Ca. 550 AD
This 6th century church has a basilicaI plan that consists of a central nave and two side aisles.
The semi-circular apse in the eastern end of the building is separated from the church by a chancel screen.
Corinthian capitals decorated with acanthus leaves were taken from the Temple of Hercules for use in the basilica, and the aisles are paved with flagstones.
Rectangular rooms complete the aisles, some of which may have been added by the Umayyads a century later. The nave has a mosaic floor, a common feature in the Byzantine period; it is now covered over for protection.
Ca. 730 AD
Located at the highest point of the Citadel, the mosque lies to the south of the Umayyad palace. It sits on a raised platform with seven rows of six columns around a central courtyard. An unusual feature is the evidence of vaulted roofs, which appear to have covered the intersecting arcades.
In the center of the qiblah wall is a concave niche (the Mihrab) within a rectangular frame which projects beyond the south wall.
Courtyard in front of the Umayyad Palace, with the domed Monumental Gateway (center) and Bath House (right)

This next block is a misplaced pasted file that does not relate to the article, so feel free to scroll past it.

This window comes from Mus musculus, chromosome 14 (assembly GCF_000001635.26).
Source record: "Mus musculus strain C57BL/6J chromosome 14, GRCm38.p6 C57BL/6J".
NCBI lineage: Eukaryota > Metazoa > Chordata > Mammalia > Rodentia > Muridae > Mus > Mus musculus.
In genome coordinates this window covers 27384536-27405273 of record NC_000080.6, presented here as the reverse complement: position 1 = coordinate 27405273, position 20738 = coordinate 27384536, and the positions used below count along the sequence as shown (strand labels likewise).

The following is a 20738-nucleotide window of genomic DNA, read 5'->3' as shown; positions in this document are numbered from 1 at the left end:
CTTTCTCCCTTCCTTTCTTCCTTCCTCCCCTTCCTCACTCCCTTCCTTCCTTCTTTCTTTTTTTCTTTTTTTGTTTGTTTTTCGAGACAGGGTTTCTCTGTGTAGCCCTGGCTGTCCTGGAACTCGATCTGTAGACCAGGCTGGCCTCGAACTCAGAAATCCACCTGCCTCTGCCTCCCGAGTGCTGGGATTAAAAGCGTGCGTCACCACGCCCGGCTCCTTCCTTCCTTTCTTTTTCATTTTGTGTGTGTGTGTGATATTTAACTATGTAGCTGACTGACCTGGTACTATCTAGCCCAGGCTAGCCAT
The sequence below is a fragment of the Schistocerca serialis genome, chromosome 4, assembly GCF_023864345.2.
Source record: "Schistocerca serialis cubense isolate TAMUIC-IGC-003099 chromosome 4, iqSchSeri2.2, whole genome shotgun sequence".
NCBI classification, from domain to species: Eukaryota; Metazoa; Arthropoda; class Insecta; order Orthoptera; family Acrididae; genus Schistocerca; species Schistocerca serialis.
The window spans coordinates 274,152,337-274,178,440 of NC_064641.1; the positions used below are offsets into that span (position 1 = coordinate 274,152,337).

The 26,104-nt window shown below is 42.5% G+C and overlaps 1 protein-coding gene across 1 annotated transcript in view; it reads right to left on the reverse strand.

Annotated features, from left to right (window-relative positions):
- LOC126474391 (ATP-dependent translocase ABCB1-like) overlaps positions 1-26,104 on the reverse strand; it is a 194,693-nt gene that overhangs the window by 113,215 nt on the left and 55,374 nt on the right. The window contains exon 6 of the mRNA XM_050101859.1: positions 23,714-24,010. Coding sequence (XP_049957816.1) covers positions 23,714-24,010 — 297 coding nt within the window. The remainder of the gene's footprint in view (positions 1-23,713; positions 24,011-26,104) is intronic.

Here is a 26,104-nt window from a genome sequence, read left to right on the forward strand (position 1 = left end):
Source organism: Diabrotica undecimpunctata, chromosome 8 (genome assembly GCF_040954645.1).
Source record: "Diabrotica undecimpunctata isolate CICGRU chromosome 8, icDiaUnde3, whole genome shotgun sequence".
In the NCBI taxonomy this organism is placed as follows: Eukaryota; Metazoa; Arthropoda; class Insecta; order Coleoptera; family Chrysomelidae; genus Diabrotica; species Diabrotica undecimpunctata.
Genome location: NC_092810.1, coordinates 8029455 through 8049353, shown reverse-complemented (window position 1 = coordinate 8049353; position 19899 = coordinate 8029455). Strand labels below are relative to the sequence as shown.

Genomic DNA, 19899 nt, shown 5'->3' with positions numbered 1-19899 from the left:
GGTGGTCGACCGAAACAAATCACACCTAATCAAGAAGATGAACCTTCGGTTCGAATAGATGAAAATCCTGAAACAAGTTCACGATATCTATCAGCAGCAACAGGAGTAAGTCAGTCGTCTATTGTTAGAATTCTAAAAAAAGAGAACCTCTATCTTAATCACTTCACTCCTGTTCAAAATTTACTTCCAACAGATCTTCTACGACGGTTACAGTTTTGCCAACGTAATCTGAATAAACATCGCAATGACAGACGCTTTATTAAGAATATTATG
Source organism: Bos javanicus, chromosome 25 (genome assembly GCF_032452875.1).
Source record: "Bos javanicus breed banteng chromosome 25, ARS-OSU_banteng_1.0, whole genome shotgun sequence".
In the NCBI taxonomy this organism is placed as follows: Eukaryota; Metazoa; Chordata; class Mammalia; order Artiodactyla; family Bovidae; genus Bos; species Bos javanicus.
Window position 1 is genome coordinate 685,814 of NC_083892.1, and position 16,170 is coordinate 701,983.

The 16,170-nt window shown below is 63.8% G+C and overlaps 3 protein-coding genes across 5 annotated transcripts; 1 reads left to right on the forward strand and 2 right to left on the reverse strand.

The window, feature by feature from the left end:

Umayyad Monumental Gateway
Ca 730 AD
This prominent monumental gateway was the formal entrance to the Umayyad palace. Visitors would be screened here and then wait to be announced to the governor before entering his palace beyond.
Inside, the monumental hall has a crucifix plan with a square central area and four recesses extending outwards from it. The arms of the cross are barrel-vaulted at the north and south ends, and covered with semi-domes at the east and west sides. Windowsills on the upper part of the central area indicate that it was roofed, probably with a wooden dome, like the one which was constructed towards the end of the last decade of the 20th century.
Dome of the Monumental Gateway
Windowsills on the upper part of the central area indicate that the hall was roofed, probably with a wooden dome, like the one which was constructed towards the end of the last decade of the 20th century.
Ca 730 AD